Back To School Labor Day SpecialPosted: September 5, 2011
“Large-scale education was never about teaching kids or creating scholars. It was invented to churn out adults who worked well within the system.” This is a direct quote from today’s post on Seth Godin’s Blog titled “Back to (the wrong) School.
Rather than a straight up repost I suggest you follow the link to this very good article. I have shared it on Facebook today, and it seems to be making the rounds. It seems that as Labor Day heralds the end of summer, we all automatically begin to feel the urge to go back to school. This is true whether you are 8 or 80. September has this aura of new beginnings. And growing up in America, this has always been coupled with the building anticipation of returning to school.
In hindsight, it always began with buying new clothes. The clothes were tied to the image we wanted to present to our peers. The anticipation was built on social desires and needs. Returning to school meant a return to a larger social environment. The fact that that basic need was going to be made secondary by the institution of learning was a thought we would hide in the back of our minds. It was more important how we were going to look to the opposite sex. As a boy, I had girls on my mind. Mainly the ones I had not yet met.
So now with a young son, the question arises at this juncture in the year “So Noah, what grade will you be in this year?” At this point I always let Noah handle it alone while I sit back and wait for the subsequent questions about his school and what sort of education is that?
And the basic question then is “What is a free school?”, “Is that something new?”, “If they have total freedom and no tests, how are they learning anything?”
Given that these type of questions come up often, I will again try to give as clear an answer as I can muster. I will also layout a simple plan of action for those who are truly curious and are not just asking to make conversation.
What is a Free School?
I can think of a dozen people who are way more qualified to answer this question. There are many “free” schools around the country. The one I know the best is the one my son attends and his parents helped to found. Our school is now 8 years old. The simplest answer I can give is lifted directly from the BFS website. “Brooklyn Free School is dedicated to the belief that all students must be free to develop naturally as human beings in a non-coercive educational environment and empowered to make decisions affecting their everyday lives and that of their community.”
One thing I should add here is that the school is not “free” in the monetary sense. But many of the schools operate on a sliding scale model so that it is affordable to all economic situations.
To further answer the question, you have the opportunity via the internet to get more information instantly. There is a website for almost everything and the oldest Free School in the world has one. Summerhill, located in England, has been around for almost a 100 years. Indeed it was reading a book in my first year of art school by the founder of Summerhill that put the germ of the idea into my head. There are also many schools around this country. The two that I know personally are The Village Free School in Portland and our sister school in Albany named simply, The Free School, which recently celebrated its’ 40th anniversary.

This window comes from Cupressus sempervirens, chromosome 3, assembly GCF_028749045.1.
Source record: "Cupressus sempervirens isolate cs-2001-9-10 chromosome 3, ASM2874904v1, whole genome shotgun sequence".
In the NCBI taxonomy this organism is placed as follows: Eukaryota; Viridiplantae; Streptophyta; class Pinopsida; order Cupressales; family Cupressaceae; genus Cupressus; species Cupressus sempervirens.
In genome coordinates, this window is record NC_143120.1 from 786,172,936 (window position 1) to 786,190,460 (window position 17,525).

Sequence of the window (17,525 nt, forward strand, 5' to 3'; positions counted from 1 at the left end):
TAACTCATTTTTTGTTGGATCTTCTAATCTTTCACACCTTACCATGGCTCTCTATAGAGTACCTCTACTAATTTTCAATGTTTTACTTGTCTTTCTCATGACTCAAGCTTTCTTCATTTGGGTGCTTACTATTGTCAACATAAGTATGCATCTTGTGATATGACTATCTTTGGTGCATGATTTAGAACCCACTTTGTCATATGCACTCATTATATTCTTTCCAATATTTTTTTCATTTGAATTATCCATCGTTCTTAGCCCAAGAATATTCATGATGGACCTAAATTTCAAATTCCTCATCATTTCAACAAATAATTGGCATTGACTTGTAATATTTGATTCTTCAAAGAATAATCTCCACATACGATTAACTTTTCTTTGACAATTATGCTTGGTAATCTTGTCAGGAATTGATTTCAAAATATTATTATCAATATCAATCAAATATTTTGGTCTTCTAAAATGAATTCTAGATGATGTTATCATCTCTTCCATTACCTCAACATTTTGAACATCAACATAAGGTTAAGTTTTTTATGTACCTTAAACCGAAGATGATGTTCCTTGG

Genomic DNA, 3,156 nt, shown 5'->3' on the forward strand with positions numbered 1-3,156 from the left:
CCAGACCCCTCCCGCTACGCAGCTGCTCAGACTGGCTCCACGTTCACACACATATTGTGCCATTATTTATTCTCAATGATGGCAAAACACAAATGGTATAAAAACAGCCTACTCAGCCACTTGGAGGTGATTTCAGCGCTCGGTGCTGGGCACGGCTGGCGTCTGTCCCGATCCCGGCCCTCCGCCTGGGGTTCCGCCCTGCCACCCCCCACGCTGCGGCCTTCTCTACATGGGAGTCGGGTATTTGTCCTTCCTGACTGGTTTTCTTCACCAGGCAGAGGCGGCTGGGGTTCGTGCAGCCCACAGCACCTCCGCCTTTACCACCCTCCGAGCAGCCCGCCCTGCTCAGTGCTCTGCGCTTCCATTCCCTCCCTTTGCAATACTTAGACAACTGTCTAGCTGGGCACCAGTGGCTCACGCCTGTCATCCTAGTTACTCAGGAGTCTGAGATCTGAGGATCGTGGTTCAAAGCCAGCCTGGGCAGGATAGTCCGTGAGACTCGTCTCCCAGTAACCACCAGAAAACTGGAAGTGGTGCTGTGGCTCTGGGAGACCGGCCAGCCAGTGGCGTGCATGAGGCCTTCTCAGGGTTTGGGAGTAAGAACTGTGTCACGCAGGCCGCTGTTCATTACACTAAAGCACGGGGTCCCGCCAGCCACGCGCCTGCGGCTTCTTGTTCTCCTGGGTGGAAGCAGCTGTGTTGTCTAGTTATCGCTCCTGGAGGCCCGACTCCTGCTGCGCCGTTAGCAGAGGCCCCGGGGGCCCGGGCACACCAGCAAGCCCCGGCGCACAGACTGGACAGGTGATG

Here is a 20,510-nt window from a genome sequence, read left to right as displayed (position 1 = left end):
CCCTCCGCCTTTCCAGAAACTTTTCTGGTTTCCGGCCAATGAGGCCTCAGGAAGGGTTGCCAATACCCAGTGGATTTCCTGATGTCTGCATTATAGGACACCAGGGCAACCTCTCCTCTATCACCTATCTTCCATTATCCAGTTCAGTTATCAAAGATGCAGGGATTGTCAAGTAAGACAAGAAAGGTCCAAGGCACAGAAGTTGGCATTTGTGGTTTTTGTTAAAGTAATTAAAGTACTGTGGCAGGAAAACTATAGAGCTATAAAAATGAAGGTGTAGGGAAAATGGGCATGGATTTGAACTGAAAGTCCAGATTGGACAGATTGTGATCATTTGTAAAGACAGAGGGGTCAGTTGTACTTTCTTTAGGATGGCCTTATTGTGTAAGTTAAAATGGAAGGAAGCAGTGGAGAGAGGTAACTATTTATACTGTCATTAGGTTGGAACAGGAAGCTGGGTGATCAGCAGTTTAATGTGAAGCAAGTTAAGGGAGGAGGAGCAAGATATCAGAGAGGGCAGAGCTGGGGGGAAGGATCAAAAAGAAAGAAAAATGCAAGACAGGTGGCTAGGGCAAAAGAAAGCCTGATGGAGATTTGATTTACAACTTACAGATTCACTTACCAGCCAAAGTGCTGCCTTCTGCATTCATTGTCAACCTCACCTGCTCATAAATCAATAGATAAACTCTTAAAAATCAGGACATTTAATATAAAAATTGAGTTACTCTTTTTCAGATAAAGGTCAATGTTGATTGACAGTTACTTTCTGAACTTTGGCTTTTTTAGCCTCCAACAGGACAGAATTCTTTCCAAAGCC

Beyond the web there are many books out there that deal with how free schools operate. I recommend Chris Mercoligiano, who was an advisor and director in Albany for many years. Jerry Mintz, founder of AERO, wrote a nice little book about the school he ran in Vermont for 15 years called “No Homework and Recess All Day” which you can order on the AERO website. It is a very readable book, and Jerry could use the fans. There are many other books to be had there as well. Admittedly, I do not read a lot of books on the subject. I pretty much avoid the “preaching to the choir” and venture into other topics like history and science. But every so often, I make it my business to get the views of some of my fellow activists in this area. If you look at the links bar at the side of this blog, you will see many other sites you can look into, including IDEA, an organization working to bring some of the free school ideas into the public school environment.
The component that is unique in a free school and VERY different from any education model we know of, is the democratic meeting. Every Wednesday, the entire student body gather in the gym for an all-school meeting. Everyone who is a member of the community is required to attend. This includes all students from 5 to 19, all advisors(teachers), the school director, guidance counselors as well as interns and parent volunteers. The meeting is used to flush out school policy, agenda items that are brought by the students and any news pertinent to the community. It is a forum in which students, regardless of age, are empowered to take charge of the processes that impact their daily life at the school. At the beginning of each meeting, a student is elected to be chairperson while another is selected to co-chair. This is all done by a nomination and vote. I have seen extremely shy students, suddenly speak up with real authority in their voice. And it is in this specific laboratory that I feel some real values are transmitted. The main one being that everyone is equal, and every voice is important.